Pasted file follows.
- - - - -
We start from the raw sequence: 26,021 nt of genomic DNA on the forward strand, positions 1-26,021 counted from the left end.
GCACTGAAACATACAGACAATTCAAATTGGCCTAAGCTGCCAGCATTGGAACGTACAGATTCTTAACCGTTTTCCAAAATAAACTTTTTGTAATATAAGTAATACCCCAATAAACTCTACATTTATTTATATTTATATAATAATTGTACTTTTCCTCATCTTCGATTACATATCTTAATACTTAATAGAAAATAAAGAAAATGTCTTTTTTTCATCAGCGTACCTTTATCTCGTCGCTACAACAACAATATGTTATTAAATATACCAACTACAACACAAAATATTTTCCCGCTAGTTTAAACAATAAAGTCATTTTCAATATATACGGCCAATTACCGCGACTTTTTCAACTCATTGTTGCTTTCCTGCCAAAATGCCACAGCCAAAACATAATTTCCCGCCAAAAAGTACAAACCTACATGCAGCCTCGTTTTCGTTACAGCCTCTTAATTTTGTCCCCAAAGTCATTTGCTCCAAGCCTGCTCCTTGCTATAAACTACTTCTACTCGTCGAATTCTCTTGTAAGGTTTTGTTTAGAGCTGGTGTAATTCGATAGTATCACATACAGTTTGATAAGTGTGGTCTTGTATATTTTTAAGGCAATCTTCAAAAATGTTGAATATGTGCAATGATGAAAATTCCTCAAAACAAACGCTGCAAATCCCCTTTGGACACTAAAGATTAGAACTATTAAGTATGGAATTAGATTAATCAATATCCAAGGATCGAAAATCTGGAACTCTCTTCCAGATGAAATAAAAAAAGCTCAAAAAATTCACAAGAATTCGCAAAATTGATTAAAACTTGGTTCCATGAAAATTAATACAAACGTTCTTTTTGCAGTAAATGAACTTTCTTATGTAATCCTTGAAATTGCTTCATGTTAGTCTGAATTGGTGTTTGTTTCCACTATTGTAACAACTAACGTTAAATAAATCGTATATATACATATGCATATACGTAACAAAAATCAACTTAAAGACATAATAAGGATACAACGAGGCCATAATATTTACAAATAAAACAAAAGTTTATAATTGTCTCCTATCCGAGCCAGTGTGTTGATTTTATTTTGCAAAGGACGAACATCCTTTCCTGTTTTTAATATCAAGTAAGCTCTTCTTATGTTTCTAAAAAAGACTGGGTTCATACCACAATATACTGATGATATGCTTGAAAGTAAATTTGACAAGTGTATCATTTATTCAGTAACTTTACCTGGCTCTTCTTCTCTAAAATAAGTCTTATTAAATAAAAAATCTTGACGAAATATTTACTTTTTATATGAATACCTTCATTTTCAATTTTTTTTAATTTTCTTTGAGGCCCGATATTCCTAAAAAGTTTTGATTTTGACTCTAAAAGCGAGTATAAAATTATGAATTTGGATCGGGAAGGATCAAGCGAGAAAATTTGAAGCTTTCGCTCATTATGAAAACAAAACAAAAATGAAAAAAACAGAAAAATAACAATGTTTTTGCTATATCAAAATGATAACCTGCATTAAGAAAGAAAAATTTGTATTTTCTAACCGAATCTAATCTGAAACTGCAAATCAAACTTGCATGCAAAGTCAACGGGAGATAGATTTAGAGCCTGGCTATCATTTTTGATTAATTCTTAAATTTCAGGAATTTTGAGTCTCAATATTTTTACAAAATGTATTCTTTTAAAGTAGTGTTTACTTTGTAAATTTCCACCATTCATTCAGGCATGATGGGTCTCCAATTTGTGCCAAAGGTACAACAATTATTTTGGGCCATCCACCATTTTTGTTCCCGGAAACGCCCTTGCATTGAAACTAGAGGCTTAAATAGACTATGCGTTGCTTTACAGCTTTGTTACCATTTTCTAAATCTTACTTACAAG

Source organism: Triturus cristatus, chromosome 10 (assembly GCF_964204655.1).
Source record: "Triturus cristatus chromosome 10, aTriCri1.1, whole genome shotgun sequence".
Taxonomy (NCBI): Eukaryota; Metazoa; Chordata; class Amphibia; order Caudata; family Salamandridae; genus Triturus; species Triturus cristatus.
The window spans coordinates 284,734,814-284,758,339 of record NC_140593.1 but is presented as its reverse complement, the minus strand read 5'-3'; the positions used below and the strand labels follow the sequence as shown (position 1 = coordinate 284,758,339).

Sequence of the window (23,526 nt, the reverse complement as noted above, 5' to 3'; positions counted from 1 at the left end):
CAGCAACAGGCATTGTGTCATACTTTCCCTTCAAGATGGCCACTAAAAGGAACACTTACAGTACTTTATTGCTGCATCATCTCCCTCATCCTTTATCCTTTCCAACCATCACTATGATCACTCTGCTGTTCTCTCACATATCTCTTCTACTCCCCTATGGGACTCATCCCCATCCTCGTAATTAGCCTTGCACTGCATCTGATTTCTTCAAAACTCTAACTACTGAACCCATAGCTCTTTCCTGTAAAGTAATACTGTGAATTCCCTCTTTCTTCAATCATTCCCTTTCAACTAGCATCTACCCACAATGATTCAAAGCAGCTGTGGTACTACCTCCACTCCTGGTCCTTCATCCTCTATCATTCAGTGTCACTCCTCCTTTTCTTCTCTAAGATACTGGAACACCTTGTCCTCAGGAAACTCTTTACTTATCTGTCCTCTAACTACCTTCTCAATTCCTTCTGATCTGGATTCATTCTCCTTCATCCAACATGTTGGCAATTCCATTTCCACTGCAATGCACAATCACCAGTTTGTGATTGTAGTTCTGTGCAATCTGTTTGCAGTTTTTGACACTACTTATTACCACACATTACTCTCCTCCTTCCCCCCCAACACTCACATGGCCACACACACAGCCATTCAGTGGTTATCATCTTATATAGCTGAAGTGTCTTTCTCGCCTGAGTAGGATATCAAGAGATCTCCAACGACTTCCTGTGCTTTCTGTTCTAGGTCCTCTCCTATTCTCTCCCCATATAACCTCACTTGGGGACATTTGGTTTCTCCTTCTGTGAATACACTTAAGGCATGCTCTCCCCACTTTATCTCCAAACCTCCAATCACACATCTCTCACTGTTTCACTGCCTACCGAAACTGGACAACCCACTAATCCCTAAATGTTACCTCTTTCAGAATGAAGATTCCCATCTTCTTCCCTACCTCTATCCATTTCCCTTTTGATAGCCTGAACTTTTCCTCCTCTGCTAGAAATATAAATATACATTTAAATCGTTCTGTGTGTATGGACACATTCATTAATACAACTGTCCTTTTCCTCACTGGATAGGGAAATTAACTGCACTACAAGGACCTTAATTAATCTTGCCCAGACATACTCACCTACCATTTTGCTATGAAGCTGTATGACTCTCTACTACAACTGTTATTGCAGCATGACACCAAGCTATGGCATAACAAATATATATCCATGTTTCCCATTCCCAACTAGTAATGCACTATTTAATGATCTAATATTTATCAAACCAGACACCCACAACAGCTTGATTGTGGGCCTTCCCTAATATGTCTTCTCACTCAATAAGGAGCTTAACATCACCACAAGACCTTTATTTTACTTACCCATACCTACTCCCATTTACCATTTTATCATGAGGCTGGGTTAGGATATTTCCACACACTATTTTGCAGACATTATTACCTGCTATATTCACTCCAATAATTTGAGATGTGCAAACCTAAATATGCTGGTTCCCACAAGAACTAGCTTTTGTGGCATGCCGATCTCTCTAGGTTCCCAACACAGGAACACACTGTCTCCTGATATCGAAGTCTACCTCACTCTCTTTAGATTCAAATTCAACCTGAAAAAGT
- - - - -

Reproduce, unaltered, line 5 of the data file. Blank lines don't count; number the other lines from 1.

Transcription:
Taxonomy (NCBI): Eukaryota; Metazoa; Chordata; class Amphibia; order Caudata; family Salamandridae; genus Triturus; species Triturus cristatus.